Thursday, June 22, 2006
Hip Openers (Part Two)
As I mentioned before, there isn’t really a “hip” muscle, just all the muscles that connect the pelvis, spine and thighbones. And the pointy knob on your lower side front that is called the hipbone is actually the top of the pelvis. So the term “hip” is a little misleading when talking about anatomy—we’re really talking about the various elements that help stabilize the pelvis and the lower spine. There is a variety of yoga poses called hip openers that focus on this area and help strengthen the muscles and increase flexibility in the joints. I want to focus on a few of them in this posting.
While practicing the following sequence, keep your focus on the balance of your pelvis. When standing, the tailbone should remain pointed towards the floor and the hipbones (for lack of a better term) should be level—this means the pelvis is in a vertical position. There is a gentle curve at the lower back that appears naturally when the pelvis is upright and balanced; the lower back rounds or overarches if the pelvis is tipped too far back or forward. Try to maintain this gentle curve in the spine while doing the following poses.
Hip Opening Sequence
1. Sukasana (Easy Pose) Sit in a comfortable, cross-legged position with the sitbones on a folded blanket. Increase the height of the blanket if you can’t sit without rounding the lower back. Take a few minutes to really concentrated on balancing the pelvis and lengthening the spine.
2. Dandasana (Staff Pose) While keeping the spine long and the pelvis balanced, stretch your feet in front of you and press the soles of the feet away so that the leg muscles engage.
3. Paschimottanasana (Forward Bend) Wrap your belt around the balls of the feet and begin to pull yourself forward, leading with the belly button. You are now tipping the pelvis forward to lengthen the back of the legs. Don’t round your lower back!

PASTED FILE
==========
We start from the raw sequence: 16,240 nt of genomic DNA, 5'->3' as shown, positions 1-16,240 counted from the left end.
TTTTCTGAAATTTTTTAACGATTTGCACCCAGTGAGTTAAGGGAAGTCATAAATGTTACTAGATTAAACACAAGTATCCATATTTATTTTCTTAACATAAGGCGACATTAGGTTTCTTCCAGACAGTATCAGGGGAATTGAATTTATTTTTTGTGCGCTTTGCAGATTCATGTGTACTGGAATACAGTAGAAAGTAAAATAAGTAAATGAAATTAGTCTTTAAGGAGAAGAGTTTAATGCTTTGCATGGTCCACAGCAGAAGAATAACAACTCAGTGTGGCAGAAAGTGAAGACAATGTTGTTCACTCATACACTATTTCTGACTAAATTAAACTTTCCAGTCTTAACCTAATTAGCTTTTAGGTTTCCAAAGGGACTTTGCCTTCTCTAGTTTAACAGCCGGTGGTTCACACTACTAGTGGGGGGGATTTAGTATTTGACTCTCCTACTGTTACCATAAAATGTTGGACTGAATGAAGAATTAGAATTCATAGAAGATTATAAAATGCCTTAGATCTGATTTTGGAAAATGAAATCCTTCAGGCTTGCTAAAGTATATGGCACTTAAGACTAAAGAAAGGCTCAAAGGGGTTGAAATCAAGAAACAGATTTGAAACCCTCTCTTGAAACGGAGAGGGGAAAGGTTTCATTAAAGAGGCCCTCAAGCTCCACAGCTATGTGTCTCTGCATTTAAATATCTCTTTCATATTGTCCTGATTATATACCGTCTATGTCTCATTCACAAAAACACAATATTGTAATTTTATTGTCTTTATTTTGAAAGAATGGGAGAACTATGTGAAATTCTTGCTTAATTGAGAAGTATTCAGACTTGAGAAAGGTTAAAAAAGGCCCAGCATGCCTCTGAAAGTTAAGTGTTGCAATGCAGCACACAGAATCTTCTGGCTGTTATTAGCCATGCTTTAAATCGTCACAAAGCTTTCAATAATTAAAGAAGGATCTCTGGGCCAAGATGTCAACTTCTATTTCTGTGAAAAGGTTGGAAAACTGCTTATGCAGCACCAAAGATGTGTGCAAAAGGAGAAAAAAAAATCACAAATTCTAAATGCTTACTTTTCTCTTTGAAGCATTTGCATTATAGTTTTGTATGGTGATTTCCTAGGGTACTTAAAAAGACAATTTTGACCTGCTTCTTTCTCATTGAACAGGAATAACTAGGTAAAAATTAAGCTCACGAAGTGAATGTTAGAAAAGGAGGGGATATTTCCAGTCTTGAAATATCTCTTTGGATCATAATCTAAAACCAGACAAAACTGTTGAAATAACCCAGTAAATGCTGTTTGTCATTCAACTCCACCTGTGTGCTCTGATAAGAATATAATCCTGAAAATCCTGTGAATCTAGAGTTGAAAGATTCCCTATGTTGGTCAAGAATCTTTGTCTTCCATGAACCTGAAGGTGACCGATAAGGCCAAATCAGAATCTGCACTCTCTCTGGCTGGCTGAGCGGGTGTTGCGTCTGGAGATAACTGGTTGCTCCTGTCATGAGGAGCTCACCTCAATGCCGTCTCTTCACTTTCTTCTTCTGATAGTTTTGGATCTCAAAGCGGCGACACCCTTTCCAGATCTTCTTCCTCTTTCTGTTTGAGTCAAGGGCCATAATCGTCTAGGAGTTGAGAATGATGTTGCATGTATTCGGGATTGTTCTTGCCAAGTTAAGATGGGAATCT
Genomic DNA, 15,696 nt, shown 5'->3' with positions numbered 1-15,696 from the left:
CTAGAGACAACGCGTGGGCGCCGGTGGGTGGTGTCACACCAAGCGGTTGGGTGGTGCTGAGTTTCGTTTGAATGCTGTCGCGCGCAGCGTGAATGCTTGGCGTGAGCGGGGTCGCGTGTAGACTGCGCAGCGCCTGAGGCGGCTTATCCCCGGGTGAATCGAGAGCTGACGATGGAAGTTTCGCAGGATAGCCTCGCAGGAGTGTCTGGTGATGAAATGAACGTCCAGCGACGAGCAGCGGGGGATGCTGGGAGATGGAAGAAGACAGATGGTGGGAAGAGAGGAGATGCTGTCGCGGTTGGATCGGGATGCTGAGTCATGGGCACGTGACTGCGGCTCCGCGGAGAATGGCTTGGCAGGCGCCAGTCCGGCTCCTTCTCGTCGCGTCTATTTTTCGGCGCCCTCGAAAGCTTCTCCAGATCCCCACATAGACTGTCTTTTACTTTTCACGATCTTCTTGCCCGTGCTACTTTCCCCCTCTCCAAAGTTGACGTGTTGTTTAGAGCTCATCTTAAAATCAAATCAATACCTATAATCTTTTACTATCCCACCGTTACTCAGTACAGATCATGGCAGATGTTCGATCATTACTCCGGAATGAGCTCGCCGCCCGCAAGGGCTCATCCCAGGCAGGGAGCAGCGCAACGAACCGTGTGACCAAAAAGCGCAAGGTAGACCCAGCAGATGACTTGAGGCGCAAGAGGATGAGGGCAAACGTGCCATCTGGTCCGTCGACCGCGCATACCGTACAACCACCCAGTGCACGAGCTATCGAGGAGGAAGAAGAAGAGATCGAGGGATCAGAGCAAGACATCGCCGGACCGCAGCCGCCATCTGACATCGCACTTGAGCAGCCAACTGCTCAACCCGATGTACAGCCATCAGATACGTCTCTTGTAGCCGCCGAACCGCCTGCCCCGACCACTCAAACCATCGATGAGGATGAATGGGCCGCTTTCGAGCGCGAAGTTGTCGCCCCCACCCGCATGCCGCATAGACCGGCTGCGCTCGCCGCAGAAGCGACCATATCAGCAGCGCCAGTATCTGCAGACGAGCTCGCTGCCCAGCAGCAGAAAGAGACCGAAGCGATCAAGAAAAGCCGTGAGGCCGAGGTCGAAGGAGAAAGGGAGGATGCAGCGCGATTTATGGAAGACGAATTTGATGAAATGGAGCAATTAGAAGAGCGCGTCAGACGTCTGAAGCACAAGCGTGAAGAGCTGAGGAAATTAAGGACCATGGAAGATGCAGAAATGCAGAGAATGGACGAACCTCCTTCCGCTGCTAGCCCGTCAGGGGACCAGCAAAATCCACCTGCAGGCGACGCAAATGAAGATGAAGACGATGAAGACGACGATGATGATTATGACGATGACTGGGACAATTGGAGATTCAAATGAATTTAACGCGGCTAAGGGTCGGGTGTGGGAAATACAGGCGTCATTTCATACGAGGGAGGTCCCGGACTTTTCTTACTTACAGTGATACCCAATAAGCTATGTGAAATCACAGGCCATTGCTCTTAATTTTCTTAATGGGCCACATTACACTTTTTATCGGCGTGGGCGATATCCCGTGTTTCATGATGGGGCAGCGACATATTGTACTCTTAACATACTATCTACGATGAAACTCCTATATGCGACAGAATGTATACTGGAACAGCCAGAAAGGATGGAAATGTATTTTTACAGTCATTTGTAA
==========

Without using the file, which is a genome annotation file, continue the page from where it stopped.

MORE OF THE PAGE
4. Tadasana (Mountain Pose) Come to standing and realign the spine and pelvis.
5. Gomukhasana (Cow’s Head Pose) Stretch the arms into the Cow’s head position, while maintaining the neutral curve in the lower back. Do the stretch on both sides.
6. Virabhadrasana II (Warrior 2) Concentrate on keeping the hips squared so that the belly button faces the same direction at the breastbone. Roll the thighs out so that the knees are aligned with the tops of the feet. This pose is a powerful hip opener, because your muscles are working very hard to keep the hips squared and support the weight of the torso at the same time. Try to hold the pose for 6-7 breaths.
7. Prasarita Padottanasana (Wide-angle forward bend) Step the feet apart another foot or so from your Warrior stance. Check to see that the edges of the feet are parallel and the feet are grounded evenly between the inner and outer edge. Don’t let the ankle collapse. Keeping the spine long, fold forward from the hip crease and rest your hands on your block or the floor beneath your shoulders and breath into the length of the spine and the work of the ankles. Then release the back and walk your hands towards the feet, letting the head hang toward the floor. At your deepest bend, check that the ankles are still engaged and, if you want, tip your tailbone towards the ceiling to lengthen the back of the legs. This pose involves the same kind of work as Warrior. After a few breaths, re-engage the spine and then come back to standing.
8. Tadasana (Mountain) Let your body realign and check the curve of the lower back.
9. Baddha Konasana (Bound Angle Pose) Try this pose seated against the wall or, for greater relaxation, lie on the floor (See June 12 for more details).
10. Savasana (Corpse Pose) Release the belt and stretch out the legs. Take a moment to really align the spine before relaxing into the support of the floor.
©Brenda K. Plakans. All Rights Reserved.